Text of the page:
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Oysters and Wine, Virginia’s Surprising Pair

April 12, 2014 Food & Beverage No Comments Email Email

Virginia, long a favorite destination for wine lovers, is also fast gaining a reputation for showcasing wine’s delicious companion – fresh farm raised oysters. The state produces highly acclaimed oysters renowned for their quality.

Most oysters grown on the East Coast are of the same species, Crassostrea Virginica (or Virginian Oyster.) However, they taste distinctly different depending on the salinity and algae content of the water in which they are found. Oysters are harvested year-round on reefs or in cages in an environmentally friendly way, and the state’s oyster production has increased ten-fold over the past decade, thanks to improved and sustainable farming techniques.

Available in a variety of shops, restaurants and fresh seafood markets, oysters can be served raw or eaten steamed, grilled or fried, leaving visitors well versed in Virginia’s different, but equally tantalizing varieties.

Virginia’s Wine – the Perfect Partnership 

Those traveling to Virginia for oysters can also enjoy world-class wine. With 25 new wineries scheduled to open in 2014, Virginia will soon be home to 250 wineries and vineyards located in every region of the state. Visitors to the “Commonwealth of Wine” discover vineyards   surrounded by lavish countryside, quaint towns and historic sights.  A good way to discover them is driving along one of the state’s wine trails.

Virginia’s Seven Oyster RegionsCN00010101V_42.JPG

From the salty oysters of the waters in Chincoteague on the east coast to the sweet taste of the oysters in the Rappahannock River, Virginia offers an oyster for every palate.

(Region 1) Seaside

Oysters raised on the Atlantic side of Virginia’s eastern shore are known to be the state’s saltiest because of their location. The famous Chincoteague oysters can be found in this region. Truly delicious, these full flavored, meaty specimens reveal a sweet and buttery finish once chewed.

(Regions 2 & 3) Upper & Lower Bayside

Those grown in creeks and tidal waters in the Bayside Eastern Shore regions typically offer more of a balanced taste between salt and sweet. Those found towards the Upper Bayside are the most equally balanced in salinity, providing a contrasting sweet and salt taste with a savory finishMeanwhile, those found further south in the Lower Bayside, closer to the entrance of the Chesapeake Bay from the Atlantic Ocean, tend to be heavier in salinity but with a creamy, mellow sweetness and quick finish.

(Region 4) Upper Bay Western Shore

Influenced by the sweet water of the Potomac River, its estuaries and the headwaters of the Rappahannock River, oysters found in the Upper Bay Western Shore region are relatively light in salinity and sweetness, with a light creamy finish. Because of their meaty texture, they are particularly good fried.

(Region 5) Middle Bay Western Shore

One of the most balanced and savory of Virginia’s oysters, those found in the Middle Bay Western Shore region tend to be sweet, buttery, lightly salted, with a pleasantly mineral rich taste.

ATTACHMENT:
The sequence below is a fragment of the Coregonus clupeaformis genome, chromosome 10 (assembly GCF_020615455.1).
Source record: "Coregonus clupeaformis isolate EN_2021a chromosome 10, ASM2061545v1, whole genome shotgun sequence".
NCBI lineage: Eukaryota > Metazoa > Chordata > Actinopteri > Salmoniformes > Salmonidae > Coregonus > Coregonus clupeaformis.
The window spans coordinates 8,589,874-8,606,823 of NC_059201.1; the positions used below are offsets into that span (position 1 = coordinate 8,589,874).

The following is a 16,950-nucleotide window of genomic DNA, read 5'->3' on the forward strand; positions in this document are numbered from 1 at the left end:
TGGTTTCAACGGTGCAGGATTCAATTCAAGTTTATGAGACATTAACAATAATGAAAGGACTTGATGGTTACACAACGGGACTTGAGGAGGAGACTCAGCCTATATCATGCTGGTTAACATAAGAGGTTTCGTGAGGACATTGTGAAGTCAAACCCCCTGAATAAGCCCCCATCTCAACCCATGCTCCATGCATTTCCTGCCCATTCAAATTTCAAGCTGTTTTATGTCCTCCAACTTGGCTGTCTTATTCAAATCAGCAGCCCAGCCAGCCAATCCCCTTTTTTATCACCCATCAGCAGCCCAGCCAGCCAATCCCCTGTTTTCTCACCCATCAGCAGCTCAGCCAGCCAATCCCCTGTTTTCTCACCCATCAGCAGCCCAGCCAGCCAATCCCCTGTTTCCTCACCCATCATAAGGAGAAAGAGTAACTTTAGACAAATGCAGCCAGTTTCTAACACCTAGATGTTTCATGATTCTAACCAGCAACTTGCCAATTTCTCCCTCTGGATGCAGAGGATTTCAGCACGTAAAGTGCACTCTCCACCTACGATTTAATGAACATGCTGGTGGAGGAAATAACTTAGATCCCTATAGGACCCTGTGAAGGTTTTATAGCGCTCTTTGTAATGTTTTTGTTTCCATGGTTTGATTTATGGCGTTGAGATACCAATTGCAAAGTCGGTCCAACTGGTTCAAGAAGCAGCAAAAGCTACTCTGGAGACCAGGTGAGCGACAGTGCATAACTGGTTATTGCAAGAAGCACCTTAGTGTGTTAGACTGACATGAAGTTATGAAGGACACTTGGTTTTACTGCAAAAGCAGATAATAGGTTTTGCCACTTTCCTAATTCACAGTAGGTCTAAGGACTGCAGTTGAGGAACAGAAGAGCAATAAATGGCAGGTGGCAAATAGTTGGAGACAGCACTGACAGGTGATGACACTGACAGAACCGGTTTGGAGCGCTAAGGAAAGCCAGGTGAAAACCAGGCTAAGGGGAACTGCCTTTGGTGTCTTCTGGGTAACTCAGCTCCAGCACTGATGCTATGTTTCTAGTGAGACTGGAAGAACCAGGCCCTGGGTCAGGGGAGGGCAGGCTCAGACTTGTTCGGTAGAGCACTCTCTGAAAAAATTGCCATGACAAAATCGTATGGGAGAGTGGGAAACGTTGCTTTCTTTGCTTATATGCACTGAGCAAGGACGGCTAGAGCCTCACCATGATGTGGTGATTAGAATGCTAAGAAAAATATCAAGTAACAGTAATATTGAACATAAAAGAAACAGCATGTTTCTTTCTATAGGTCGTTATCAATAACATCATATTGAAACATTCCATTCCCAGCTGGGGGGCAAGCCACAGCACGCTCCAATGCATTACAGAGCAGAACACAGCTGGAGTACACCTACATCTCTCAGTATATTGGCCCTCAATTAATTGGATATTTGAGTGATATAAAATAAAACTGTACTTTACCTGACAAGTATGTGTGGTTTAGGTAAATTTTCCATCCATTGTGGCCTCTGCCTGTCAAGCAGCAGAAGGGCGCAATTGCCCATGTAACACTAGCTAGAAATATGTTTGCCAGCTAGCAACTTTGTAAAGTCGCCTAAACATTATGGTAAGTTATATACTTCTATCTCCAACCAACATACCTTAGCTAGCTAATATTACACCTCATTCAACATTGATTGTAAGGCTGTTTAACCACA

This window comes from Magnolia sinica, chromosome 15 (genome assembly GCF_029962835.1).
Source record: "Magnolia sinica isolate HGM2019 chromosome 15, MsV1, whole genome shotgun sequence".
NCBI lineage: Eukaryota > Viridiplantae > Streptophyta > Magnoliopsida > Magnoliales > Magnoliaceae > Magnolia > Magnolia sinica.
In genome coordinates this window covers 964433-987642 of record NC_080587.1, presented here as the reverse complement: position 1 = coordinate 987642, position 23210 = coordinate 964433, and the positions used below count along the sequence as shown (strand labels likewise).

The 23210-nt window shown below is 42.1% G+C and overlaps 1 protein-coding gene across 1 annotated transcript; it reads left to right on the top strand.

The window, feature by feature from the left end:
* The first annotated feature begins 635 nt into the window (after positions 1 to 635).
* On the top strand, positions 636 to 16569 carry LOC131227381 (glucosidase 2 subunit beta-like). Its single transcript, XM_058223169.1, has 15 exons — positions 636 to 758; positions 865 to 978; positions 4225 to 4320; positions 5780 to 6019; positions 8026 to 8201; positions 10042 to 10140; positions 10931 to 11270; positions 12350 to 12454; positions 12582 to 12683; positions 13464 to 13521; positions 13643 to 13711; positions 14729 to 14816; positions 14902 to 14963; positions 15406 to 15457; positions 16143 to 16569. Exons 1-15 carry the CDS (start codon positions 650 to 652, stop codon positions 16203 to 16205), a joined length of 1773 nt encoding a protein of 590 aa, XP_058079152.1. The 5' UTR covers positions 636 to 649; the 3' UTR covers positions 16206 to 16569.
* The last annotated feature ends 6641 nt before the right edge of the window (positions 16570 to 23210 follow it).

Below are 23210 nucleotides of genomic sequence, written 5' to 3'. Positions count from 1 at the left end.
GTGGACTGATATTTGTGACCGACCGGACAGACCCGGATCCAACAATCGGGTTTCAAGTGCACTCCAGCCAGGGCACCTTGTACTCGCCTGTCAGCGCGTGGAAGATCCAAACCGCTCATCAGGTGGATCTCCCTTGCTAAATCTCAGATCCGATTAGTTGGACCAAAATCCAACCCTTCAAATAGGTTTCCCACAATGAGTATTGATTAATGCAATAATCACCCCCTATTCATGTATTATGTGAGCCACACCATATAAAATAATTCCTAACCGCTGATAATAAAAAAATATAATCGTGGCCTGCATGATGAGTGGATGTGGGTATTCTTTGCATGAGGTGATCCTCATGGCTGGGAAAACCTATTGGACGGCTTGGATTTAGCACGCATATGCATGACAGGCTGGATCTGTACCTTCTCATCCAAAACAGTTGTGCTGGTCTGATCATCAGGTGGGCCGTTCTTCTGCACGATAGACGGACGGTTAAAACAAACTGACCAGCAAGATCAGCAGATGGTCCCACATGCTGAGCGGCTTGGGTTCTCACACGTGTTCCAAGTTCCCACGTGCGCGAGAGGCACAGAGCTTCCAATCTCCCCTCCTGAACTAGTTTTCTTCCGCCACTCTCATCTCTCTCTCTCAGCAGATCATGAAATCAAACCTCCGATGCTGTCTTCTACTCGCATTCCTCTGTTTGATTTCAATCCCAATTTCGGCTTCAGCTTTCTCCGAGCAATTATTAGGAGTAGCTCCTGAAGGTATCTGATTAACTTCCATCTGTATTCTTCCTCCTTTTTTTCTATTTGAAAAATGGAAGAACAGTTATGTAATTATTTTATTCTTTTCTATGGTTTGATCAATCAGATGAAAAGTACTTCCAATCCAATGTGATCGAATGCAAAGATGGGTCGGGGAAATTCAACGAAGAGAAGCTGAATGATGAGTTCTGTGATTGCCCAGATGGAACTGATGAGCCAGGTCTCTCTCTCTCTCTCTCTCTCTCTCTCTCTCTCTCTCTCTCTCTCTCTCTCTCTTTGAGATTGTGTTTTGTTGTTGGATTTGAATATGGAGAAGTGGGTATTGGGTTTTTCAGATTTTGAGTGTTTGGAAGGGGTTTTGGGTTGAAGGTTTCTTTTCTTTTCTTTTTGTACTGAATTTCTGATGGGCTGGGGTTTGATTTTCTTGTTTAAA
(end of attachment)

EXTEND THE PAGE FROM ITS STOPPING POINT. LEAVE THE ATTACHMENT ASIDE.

(Region 6) Lower Bay Western Shore

Known as the quintessential Chesapeake Bay oyster, these specimens are influenced by the waters of the Mobjack Bay, York River and the Atlantic Ocean. The oysters in the Lower Bay Western Shore region are plump, sweet and crisp with an initial mild salinity and a sweet finish.

(Region 7) Tide Water

Once served to presidents and royalty because of their size, saltiness and gentle zing, the resurgence of Lynnhaven oysters has been key to the state’s comeback story as an oyster hotspot. Some of the most exciting flavors can be found in this region, which are both highly salty and large with a sweet and smooth finish.

Festivals and Events

From oyster roasts to festivals and competitions, lovers of the delicacy have an amazing array of events from which to choose.  A major highlight of the oyster calendar and the largest festival of its kind in the country, the Urbanna Oyster Festival  attracts approximately 75,000 visitors to the quiet tidewater town each November. The event includes the renowned Virginia State Oyster Shucking Competition, during which some of the world’s best shuckers compete. The festival boasts a popular parade of modern and vintage fire-engines, and the main parade showcases colorful floats and marching bands. Each year the Oyster Festival Queen and Little Miss Spat (a spat is a baby oyster) are crowned.

ew this year, the Virginia Wine & Oyster Classic at the Dog and Oyster Vineyard takes place on the same weekend as the Urbanna Oyster Festival and is just a short drive away in Irvington. This offers an ideal opportunity to experience the perfect pairing of two of the world’s finest delicacies. Ten of Virginia’s best chefs will prepare and pair oysters with award-winning Virginia wine from the state’s different oyster and wine regions in the idyllic country setting of The Dog & Oyster Vineyard.

Other popular events include the Chincoteague Island Oyster Festival  on Virginia’s Eastern Shore and “all you can eat” roast with oyster stews in Irvington, the Oyster Roast at Cardinal Point Winery.

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